Tons of Countries Want to Buy Russia's Most Advanced Fighter Jet
Russia’s state-owned media is reporting that a number of different countries are interested in buying its most advanced fighter jets.
According to Sputnik News, Russia is negotiating with numerous countries over the sale of its Sukhoi Su-35 fighter jet, and a number of these deals “are coming to fruition.”
Citing “sources close to the talks,” who were interviewed by a Russian-language newspaper, Sputnik reports “that the sticking point between the Russian and Chinese negotiators over the size of the order is nearing a resolution, and expects a compromise order of 24 fighters for China's Air Force.”
Russia and China have been negotiating the sale of the Su-35 for years. Russia had previously been insisting that China purchase at least 48 Su-35s over fears that Beijing will reverse engineer the jet. China has a history of purchasing a few Russian warplanes only to reverse engineer the jets and produce an indigenous version. This is what happened, for instance, when China purchased the Su-27 and then unveiled a domestically built variant, the J-11.
Moscow has evidently caved on its demand that Beijing buy at least 48 Su-35s in the initial order. The Sputnik report said that Russian negotiators “are also negotiating safeguards in the event that China makes a copy of its plane,” without elaborating further.
Among the other potential buyers, the report said that Pakistan and Brazil were interested in purchasing the Su-35 fighter jet from Russia.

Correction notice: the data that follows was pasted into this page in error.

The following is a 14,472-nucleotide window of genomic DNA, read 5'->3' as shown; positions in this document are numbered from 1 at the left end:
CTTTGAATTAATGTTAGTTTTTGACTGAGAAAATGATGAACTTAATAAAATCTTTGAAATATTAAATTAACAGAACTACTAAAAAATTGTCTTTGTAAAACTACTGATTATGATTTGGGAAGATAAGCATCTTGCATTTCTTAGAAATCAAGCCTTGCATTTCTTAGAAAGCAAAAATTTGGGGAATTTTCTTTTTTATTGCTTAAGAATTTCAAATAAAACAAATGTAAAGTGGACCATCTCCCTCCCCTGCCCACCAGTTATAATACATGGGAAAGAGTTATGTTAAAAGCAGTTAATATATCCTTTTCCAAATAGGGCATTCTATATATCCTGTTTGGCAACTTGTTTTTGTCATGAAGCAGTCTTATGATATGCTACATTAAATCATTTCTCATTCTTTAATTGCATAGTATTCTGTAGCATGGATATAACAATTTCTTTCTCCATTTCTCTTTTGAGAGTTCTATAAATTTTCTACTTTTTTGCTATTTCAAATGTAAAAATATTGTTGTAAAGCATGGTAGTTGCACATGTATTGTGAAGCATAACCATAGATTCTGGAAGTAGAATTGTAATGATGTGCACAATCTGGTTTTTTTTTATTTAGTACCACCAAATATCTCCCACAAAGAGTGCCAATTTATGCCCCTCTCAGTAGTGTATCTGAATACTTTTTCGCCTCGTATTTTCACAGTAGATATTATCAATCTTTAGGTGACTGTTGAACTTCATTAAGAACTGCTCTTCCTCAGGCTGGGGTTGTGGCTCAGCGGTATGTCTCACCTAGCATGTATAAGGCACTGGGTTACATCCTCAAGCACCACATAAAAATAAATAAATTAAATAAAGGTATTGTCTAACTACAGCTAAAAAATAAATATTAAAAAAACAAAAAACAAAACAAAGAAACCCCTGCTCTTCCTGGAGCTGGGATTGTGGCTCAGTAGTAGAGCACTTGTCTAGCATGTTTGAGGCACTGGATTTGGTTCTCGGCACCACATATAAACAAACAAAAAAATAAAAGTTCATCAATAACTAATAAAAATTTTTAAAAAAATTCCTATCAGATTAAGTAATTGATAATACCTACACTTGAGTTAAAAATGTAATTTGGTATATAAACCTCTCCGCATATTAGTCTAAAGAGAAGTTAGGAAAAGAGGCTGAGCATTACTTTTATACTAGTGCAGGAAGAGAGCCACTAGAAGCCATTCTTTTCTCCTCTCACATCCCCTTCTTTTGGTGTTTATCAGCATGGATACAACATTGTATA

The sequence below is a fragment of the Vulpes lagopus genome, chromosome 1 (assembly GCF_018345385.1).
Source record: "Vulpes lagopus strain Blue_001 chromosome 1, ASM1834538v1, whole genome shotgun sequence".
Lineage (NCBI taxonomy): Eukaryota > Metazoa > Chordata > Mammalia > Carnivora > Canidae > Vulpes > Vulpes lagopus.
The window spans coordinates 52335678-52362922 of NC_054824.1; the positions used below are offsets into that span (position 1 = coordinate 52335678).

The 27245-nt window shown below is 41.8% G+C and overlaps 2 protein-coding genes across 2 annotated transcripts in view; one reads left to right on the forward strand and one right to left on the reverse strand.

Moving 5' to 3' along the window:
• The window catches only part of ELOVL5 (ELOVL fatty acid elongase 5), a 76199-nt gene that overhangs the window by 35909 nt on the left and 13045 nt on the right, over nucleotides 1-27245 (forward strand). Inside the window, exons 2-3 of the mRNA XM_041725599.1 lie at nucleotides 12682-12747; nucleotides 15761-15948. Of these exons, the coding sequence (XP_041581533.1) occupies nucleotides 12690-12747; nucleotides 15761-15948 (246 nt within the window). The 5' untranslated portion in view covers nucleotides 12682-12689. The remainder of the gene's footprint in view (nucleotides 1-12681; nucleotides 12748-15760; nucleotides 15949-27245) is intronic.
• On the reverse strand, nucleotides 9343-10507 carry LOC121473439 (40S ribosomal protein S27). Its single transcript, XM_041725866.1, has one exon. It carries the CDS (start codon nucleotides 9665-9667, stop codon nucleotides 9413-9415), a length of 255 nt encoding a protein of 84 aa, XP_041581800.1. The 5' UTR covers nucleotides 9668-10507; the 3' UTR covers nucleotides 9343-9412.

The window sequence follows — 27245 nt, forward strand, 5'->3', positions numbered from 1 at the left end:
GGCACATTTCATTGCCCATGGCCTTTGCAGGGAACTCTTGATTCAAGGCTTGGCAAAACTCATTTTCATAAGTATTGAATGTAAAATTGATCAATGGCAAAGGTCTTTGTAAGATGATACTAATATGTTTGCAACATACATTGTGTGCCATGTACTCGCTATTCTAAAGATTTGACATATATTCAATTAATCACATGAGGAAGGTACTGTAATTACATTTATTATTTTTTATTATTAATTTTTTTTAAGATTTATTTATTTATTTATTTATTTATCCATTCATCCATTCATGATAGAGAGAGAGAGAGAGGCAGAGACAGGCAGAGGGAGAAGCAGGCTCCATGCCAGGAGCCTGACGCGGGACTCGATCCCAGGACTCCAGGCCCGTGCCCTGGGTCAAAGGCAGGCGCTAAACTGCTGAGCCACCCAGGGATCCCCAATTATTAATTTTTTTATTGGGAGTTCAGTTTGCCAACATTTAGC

Selling Pakistan the Su-35 would be a huge reversal, as Moscow has traditionally been one of India’s largest military suppliers, while relations have been much cooler with Islamabad. That being said, in recent years Russia has sought to cozy up more with Pakistan, and there have been reports that Moscow has been willing to sell Islamabad some military hardware. Indeed, earlier this month, Vladimir Kozhin, an aide to Russian President Vladimir Putin, reportedly told reporters that Russia might sell a few units of the Su-35 to Pakistan.
On the other hand, Russia has long been trying to entice Brazil to purchase its Su-35, going so far as to offer Brazil the joint development of a fifth-generation aircraft if Brazil agreed to purchase the Su-35. Under its F-X2 project, the Brazilian Air Force is currently looking to purchase about 36 foreign fighter jets for roughly $4 billion. Brazil announced in 2013, however, that it had selected Saab's Gripen jet for that competition, a decision that appears to still stand.
The Sputnik report also listed Vietnam, Venezuela and Indonesia as other potential buyers of the Su-35. In fact, the report said that “figures from manufacturer Polet, which makes parts for the Su-35, showing increased production of its onboard system in order to fulfil orders for a total of 60 aircraft from Vietnam, Venezuela and Indonesia.”
India and South Korea have also recently been linked to the Su-35. In February of this year, Rostec CEO Sergey Chemezov, said of a prospective deal with India: “We have been negotiating and have signed the intention protocol for the Su-35. Now we are working on designing ideas for this contract and on creating a manufacturing platform for the aircraft of the fifth generation."
North Korea has also reportedly asked Russia to purchase the Su-35, although that seems unlikely.
The Su-35 is currently the Russian Air Force’s most advanced fighter jet. Moscow refers to the airplane as a 4++ generation fighter jet because it incorporates fifth-generation technology, such as radar absorbent material.
“It’s a great airplane and very dangerous, especially if they make a lot of them,” one senior U.S. military official with extensive experience on fifth-generation fighters told The National Interest of the Su-35 back in December of last year. “I think even an AESA [active electronically scanned array-radar equipped F-15C] Eagle and [Boeing F/A-18E/F] Super Hornet would both have their hands full [fighting the Su-35.”
Zachary Keck is managing editor of The National Interest. You can find him on Twitter: @ZacharyKeck.
Image: Wikimedia/Dmitry Avdeev